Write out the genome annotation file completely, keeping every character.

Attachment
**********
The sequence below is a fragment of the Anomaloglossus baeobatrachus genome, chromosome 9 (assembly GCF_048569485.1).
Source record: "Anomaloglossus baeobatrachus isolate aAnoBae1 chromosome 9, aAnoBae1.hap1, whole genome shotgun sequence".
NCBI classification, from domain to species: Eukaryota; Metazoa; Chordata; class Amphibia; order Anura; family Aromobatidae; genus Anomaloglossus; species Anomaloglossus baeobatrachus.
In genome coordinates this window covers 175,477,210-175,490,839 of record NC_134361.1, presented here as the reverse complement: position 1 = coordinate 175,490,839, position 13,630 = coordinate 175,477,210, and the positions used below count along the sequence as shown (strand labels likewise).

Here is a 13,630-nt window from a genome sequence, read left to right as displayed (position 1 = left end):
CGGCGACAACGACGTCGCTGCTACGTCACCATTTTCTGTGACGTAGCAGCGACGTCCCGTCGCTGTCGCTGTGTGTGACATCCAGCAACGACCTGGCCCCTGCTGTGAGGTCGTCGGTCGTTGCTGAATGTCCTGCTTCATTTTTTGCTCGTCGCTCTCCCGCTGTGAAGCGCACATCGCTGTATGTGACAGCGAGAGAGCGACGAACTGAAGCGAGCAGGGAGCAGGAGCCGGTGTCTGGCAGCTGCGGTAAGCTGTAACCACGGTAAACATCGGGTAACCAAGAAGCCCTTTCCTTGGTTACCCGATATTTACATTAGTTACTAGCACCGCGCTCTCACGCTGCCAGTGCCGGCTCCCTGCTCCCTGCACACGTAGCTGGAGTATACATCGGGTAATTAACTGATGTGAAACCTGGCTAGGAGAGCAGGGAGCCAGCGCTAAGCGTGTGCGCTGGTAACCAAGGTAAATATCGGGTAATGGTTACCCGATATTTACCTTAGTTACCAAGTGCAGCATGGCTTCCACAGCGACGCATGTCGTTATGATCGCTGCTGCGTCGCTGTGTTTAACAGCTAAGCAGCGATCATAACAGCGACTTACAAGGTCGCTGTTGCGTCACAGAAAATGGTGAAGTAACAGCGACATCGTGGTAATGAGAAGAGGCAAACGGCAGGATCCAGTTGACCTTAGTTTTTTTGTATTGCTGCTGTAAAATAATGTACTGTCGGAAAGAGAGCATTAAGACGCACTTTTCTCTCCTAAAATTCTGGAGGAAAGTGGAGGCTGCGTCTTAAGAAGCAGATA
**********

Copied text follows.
The sequence below is a fragment of the Anomaloglossus baeobatrachus genome, chromosome 9 (assembly GCF_048569485.1).
Source record: "Anomaloglossus baeobatrachus isolate aAnoBae1 chromosome 9, aAnoBae1.hap1, whole genome shotgun sequence".
NCBI classification, from domain to species: Eukaryota; Metazoa; Chordata; class Amphibia; order Anura; family Aromobatidae; genus Anomaloglossus; species Anomaloglossus baeobatrachus.
In genome coordinates this window covers 175,477,210-175,490,839 of record NC_134361.1, presented here as the reverse complement: position 1 = coordinate 175,490,839, position 13,630 = coordinate 175,477,210, and the positions used below count along the sequence as shown (strand labels likewise).

Here is a 13,630-nt window from a genome sequence, read left to right as displayed (position 1 = left end):
CGGCGACAACGACGTCGCTGCTACGTCACCATTTTCTGTGACGTAGCAGCGACGTCCCGTCGCTGTCGCTGTGTGTGACATCCAGCAACGACCTGGCCCCTGCTGTGAGGTCGTCGGTCGTTGCTGAATGTCCTGCTTCATTTTTTGCTCGTCGCTCTCCCGCTGTGAAGCGCACATCGCTGTATGTGACAGCGAGAGAGCGACGAACTGAAGCGAGCAGGGAGCAGGAGCCGGTGTCTGGCAGCTGCGGTAAGCTGTAACCACGGTAAACATCGGGTAACCAAGAAGCCCTTTCCTTGGTTACCCGATATTTACATTAGTTACTAGCACCGCGCTCTCACGCTGCCAGTGCCGGCTCCCTGCTCCCTGCACACGTAGCTGGAGTATACATCGGGTAATTAACTGATGTGAAACCTGGCTAGGAGAGCAGGGAGCCAGCGCTAAGCGTGTGCGCTGGTAACCAAGGTAAATATCGGGTAATGGTTACCCGATATTTACCTTAGTTACCAAGTGCAGCATGGCTTCCACAGCGACGCATGTCGTTATGATCGCTGCTGCGTCGCTGTGTTTAACAGCTAAGCAGCGATCATAACAGCGACTTACAAGGTCGCTGTTGCGTCACAGAAAATGGTGAAGTAACAGCGACATCGTGGTAATGAGAAGAGGCAAACGGCAGGATCCAGTTGACCTTAGTTTTTTTGTATTGCTGCTGTAAAATAATGTACTGTCGGAAAGAGAGCATTAAGACGCACTTTTCTCTCCTAAAATTCTGGAGGAAAGTGGAGGCTGCGTCTTAAGAAGCAGATA